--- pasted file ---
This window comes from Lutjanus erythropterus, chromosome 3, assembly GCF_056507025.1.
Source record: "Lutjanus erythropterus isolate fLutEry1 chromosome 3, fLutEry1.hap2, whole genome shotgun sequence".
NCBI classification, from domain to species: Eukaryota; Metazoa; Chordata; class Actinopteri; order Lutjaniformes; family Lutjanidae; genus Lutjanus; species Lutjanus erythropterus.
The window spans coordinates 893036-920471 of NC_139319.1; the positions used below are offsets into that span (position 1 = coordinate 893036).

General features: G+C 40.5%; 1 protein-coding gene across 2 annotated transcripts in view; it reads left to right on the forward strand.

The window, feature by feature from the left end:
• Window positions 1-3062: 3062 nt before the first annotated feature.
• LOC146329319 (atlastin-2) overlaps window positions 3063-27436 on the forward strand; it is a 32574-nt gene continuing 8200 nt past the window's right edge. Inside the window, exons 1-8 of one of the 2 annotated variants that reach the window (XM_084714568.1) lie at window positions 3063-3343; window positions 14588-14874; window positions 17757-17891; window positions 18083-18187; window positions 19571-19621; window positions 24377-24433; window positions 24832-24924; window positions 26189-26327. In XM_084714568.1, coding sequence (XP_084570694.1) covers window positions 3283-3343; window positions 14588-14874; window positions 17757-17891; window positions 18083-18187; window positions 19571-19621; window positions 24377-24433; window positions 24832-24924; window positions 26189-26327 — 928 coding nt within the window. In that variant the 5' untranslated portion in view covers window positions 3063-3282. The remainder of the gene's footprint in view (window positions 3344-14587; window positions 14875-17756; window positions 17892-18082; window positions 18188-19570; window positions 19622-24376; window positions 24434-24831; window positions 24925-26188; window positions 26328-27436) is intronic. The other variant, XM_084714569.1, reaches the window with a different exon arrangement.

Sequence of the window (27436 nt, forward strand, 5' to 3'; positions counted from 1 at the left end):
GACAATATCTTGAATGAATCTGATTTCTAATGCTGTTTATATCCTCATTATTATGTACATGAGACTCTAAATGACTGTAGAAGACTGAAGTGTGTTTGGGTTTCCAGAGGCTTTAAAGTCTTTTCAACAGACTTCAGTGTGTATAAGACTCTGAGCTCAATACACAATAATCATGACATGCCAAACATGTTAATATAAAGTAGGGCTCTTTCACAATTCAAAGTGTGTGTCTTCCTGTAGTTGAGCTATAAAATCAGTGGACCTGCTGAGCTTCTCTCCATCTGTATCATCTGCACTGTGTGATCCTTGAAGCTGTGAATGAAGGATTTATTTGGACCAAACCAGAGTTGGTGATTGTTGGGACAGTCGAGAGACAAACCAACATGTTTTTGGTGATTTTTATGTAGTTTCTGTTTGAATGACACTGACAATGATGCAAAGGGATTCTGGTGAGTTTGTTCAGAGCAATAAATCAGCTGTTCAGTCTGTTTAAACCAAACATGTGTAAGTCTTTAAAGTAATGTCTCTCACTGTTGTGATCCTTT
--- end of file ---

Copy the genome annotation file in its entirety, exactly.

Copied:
This window comes from Lutjanus erythropterus, chromosome 3, assembly GCF_056507025.1.
Source record: "Lutjanus erythropterus isolate fLutEry1 chromosome 3, fLutEry1.hap2, whole genome shotgun sequence".
NCBI classification, from domain to species: Eukaryota; Metazoa; Chordata; class Actinopteri; order Lutjaniformes; family Lutjanidae; genus Lutjanus; species Lutjanus erythropterus.
The window spans coordinates 893036-920471 of NC_139319.1; the positions used below are offsets into that span (position 1 = coordinate 893036).

General features: G+C 40.5%; 1 protein-coding gene across 2 annotated transcripts in view; it reads left to right on the forward strand.

The window, feature by feature from the left end:
• Window positions 1-3062: 3062 nt before the first annotated feature.
• LOC146329319 (atlastin-2) overlaps window positions 3063-27436 on the forward strand; it is a 32574-nt gene continuing 8200 nt past the window's right edge. Inside the window, exons 1-8 of one of the 2 annotated variants that reach the window (XM_084714568.1) lie at window positions 3063-3343; window positions 14588-14874; window positions 17757-17891; window positions 18083-18187; window positions 19571-19621; window positions 24377-24433; window positions 24832-24924; window positions 26189-26327. In XM_084714568.1, coding sequence (XP_084570694.1) covers window positions 3283-3343; window positions 14588-14874; window positions 17757-17891; window positions 18083-18187; window positions 19571-19621; window positions 24377-24433; window positions 24832-24924; window positions 26189-26327 — 928 coding nt within the window. In that variant the 5' untranslated portion in view covers window positions 3063-3282. The remainder of the gene's footprint in view (window positions 3344-14587; window positions 14875-17756; window positions 17892-18082; window positions 18188-19570; window positions 19622-24376; window positions 24434-24831; window positions 24925-26188; window positions 26328-27436) is intronic. The other variant, XM_084714569.1, reaches the window with a different exon arrangement.

Sequence of the window (27436 nt, forward strand, 5' to 3'; positions counted from 1 at the left end):
GACAATATCTTGAATGAATCTGATTTCTAATGCTGTTTATATCCTCATTATTATGTACATGAGACTCTAAATGACTGTAGAAGACTGAAGTGTGTTTGGGTTTCCAGAGGCTTTAAAGTCTTTTCAACAGACTTCAGTGTGTATAAGACTCTGAGCTCAATACACAATAATCATGACATGCCAAACATGTTAATATAAAGTAGGGCTCTTTCACAATTCAAAGTGTGTGTCTTCCTGTAGTTGAGCTATAAAATCAGTGGACCTGCTGAGCTTCTCTCCATCTGTATCATCTGCACTGTGTGATCCTTGAAGCTGTGAATGAAGGATTTATTTGGACCAAACCAGAGTTGGTGATTGTTGGGACAGTCGAGAGACAAACCAACATGTTTTTGGTGATTTTTATGTAGTTTCTGTTTGAATGACACTGACAATGATGCAAAGGGATTCTGGTGAGTTTGTTCAGAGCAATAAATCAGCTGTTCAGTCTGTTTAAACCAAACATGTGTAAGTCTTTAAAGTAATGTCTCTCACTGTTGTGATCCTTT